The opioid overdose epidemic in Connecticut might be stabilizing, according to the state Department of Public Health, but the rate for trips to an emergency department for treatment remains higher than the national rate.
While the number of visits to emergency departments nationally has risen steadily over the last few years, statistics from the state’s EpiCenter syndromic surveillance system indicate that visits to a Connecticut emergency department for opioid overdoses was stable between the third and fourth quarters of 2018, according to the Department of Public Health.
However, the Department of Public Health warns that Connecticut’s rate of visits to an emergency department for suspected opioid overdose was about 1.7 times higher than the national rate.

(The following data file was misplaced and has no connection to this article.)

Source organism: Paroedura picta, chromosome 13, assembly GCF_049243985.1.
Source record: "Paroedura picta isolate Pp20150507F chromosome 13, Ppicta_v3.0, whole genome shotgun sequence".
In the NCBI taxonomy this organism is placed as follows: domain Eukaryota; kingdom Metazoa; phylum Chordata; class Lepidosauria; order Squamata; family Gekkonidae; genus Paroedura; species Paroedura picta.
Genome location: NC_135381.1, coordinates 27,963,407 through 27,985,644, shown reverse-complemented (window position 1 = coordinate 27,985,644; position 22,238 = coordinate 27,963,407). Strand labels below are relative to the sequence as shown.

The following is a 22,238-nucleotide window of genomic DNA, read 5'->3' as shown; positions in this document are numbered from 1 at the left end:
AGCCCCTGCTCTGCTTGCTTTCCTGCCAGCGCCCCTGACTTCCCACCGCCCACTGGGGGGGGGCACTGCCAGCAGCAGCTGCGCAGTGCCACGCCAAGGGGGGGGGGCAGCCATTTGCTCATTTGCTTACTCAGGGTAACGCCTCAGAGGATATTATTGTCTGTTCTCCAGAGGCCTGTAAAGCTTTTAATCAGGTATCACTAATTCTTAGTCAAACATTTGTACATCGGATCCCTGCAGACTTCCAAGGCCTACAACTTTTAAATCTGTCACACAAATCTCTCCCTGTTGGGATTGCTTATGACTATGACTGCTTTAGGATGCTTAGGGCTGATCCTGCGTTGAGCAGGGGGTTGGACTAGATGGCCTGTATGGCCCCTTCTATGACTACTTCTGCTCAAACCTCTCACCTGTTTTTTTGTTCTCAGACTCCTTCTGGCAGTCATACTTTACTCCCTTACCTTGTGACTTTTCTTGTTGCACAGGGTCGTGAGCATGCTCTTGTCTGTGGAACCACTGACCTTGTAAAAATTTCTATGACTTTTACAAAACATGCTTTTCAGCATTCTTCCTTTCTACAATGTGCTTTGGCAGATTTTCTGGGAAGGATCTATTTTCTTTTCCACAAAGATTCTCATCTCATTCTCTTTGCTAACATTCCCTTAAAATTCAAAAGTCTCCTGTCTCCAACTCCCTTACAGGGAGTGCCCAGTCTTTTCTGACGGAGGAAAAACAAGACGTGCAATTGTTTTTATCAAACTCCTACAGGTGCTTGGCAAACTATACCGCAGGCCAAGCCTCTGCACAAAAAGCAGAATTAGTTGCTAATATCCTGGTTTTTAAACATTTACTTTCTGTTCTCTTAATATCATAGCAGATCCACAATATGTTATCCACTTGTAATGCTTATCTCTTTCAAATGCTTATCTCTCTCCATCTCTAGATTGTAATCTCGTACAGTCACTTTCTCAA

Efforts to curb the opioid crisis include a public awareness campaign called “Change the Script,” along with treatment, recovery support and overdose prevention initiatives, according to the state.
“It is too early to determine if the current data is reflective of a trend, but we are guardedly optimistic that some of our state prevention efforts could be showing some initial results,” DPH Commissioner Raul Pino said in a statement.
A steady rise in deaths due to drug and opioid overdoses in Connecticut could also be slowing, according to the Department of Public Health.